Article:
Author Brendan Slocumb is back with another pitch-perfect musical mystery
“Symphony of Secrets” is the sophomore effort from author and classical violinist Brendan Slocumb, whose debut novel, “The Violin Conspiracy,” crescendoed up the best-seller lists last year like the final movement of Beethoven’s Fifth.
And as expected, this one is page-turning and pitch-perfect.
The novel tells the story of Bern Hendricks, one of the world’s preeminent experts on the famous — and totally fictional — composer Frederick Delaney. When Hendricks is tasked with authenticating a newly discovered piece that could be Delaney’s long-lost opera, he seizes the chance. He solicits help from a sassy and tech-savvy colleague, Eboni, and the two uncover clues that take them into the jazz clubs and music lounges of 1920s New York City.
Mysterious notations in Delaney’s work put them on the trail of a Black woman named Josephine Reed, and they begin to wonder whether the famous musician was really the genius that everyone thought he was. Meanwhile, they have to battle an institution that doesn’t want the truth exposed.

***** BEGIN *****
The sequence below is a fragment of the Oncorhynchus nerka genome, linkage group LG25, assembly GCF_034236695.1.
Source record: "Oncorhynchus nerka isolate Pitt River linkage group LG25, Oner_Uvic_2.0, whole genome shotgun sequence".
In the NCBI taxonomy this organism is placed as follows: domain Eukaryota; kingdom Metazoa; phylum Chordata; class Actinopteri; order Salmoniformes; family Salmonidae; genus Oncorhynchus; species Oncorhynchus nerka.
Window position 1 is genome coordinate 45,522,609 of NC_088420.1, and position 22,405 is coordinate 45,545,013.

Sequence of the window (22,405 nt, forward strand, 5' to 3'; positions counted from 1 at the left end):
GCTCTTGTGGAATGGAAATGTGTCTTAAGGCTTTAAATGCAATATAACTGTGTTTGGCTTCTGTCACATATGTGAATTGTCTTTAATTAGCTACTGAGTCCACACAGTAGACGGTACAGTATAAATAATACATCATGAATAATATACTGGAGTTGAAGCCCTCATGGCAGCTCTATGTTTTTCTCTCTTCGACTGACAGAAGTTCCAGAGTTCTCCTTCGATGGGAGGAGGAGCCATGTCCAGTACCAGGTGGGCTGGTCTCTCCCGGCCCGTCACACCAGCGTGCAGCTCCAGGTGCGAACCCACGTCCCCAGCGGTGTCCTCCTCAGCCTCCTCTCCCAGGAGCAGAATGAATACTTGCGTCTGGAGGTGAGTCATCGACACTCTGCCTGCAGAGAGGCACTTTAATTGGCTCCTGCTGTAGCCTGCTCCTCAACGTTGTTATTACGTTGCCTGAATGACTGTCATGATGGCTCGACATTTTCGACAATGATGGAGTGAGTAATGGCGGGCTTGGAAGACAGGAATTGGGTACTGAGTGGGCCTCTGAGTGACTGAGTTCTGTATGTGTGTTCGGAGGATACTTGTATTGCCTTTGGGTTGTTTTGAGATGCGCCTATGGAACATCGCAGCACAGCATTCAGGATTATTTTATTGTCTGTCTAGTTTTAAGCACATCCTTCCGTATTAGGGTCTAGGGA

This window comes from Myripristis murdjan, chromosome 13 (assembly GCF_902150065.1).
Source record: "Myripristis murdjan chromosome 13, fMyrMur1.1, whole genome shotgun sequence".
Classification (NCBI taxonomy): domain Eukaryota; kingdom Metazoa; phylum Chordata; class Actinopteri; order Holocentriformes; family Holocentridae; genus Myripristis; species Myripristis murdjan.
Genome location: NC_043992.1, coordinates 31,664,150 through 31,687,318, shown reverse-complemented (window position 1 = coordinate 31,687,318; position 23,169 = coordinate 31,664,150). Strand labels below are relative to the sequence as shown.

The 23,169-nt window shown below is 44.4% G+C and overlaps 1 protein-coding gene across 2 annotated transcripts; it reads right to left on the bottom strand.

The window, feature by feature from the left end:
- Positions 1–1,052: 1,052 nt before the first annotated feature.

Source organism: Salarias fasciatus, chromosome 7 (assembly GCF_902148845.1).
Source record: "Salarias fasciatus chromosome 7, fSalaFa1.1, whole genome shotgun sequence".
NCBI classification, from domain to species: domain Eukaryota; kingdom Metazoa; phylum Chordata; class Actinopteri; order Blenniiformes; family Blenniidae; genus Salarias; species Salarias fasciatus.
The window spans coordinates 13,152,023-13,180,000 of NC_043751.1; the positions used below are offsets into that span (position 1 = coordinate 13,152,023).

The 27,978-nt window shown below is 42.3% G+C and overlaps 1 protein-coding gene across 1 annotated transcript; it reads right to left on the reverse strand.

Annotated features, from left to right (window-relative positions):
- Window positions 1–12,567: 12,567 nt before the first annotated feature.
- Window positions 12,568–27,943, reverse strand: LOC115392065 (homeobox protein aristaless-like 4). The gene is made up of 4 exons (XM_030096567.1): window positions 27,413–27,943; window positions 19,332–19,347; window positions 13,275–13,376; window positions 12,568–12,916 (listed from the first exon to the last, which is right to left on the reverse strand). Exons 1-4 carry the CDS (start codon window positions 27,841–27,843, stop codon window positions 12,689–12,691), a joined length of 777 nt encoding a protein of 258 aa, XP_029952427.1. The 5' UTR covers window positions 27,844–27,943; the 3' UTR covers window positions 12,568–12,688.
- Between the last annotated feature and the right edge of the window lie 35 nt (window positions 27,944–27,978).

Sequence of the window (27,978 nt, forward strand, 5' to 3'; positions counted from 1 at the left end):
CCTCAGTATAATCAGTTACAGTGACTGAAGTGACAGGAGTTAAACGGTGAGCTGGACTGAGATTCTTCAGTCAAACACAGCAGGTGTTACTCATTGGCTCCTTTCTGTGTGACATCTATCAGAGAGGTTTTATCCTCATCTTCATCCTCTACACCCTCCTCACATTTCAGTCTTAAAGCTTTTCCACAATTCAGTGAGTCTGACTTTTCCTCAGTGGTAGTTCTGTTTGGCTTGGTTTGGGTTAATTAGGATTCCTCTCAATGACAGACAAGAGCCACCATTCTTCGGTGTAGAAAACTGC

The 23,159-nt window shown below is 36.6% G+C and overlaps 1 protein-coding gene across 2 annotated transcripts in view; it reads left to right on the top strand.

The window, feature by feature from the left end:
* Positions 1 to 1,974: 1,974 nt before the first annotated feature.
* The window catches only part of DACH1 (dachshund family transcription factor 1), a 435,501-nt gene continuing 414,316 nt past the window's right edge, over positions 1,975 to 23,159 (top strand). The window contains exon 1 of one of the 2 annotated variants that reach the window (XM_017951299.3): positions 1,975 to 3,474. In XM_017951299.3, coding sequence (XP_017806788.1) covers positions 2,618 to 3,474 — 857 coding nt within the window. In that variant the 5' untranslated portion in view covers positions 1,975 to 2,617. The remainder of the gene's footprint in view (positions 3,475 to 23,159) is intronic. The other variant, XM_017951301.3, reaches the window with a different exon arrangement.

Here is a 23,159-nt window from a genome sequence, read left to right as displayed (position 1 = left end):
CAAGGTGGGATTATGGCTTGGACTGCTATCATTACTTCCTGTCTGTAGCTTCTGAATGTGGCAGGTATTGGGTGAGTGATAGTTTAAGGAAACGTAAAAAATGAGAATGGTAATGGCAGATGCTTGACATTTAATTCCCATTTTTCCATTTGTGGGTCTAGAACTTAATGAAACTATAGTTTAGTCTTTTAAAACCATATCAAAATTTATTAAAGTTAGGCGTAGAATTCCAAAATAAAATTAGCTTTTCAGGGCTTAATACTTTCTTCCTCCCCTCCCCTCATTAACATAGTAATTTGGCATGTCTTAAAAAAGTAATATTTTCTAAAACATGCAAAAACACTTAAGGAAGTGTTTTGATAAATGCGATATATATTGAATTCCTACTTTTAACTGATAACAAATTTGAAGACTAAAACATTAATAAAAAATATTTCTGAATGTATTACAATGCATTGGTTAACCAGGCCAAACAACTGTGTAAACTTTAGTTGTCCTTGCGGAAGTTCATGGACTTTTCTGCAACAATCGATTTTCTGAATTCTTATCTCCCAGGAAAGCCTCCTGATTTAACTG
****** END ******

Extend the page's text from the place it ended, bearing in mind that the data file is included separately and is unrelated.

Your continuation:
The novel seamlessly alternates between past and present, as Slocumb illuminates the racial inequities that existed in the ’20s and continue today. He breathes life into every character, but especially Josephine, who hears music all around her, from knocking doors to rushing subway trains. The story ramps up gradually to its slightly bonkers but satisfying conclusion.
The novel speaks to issues of racism, greed, and power in the music industry and beyond. An altogether thrilling ride, and I can’t wait to see what Slocumb does next.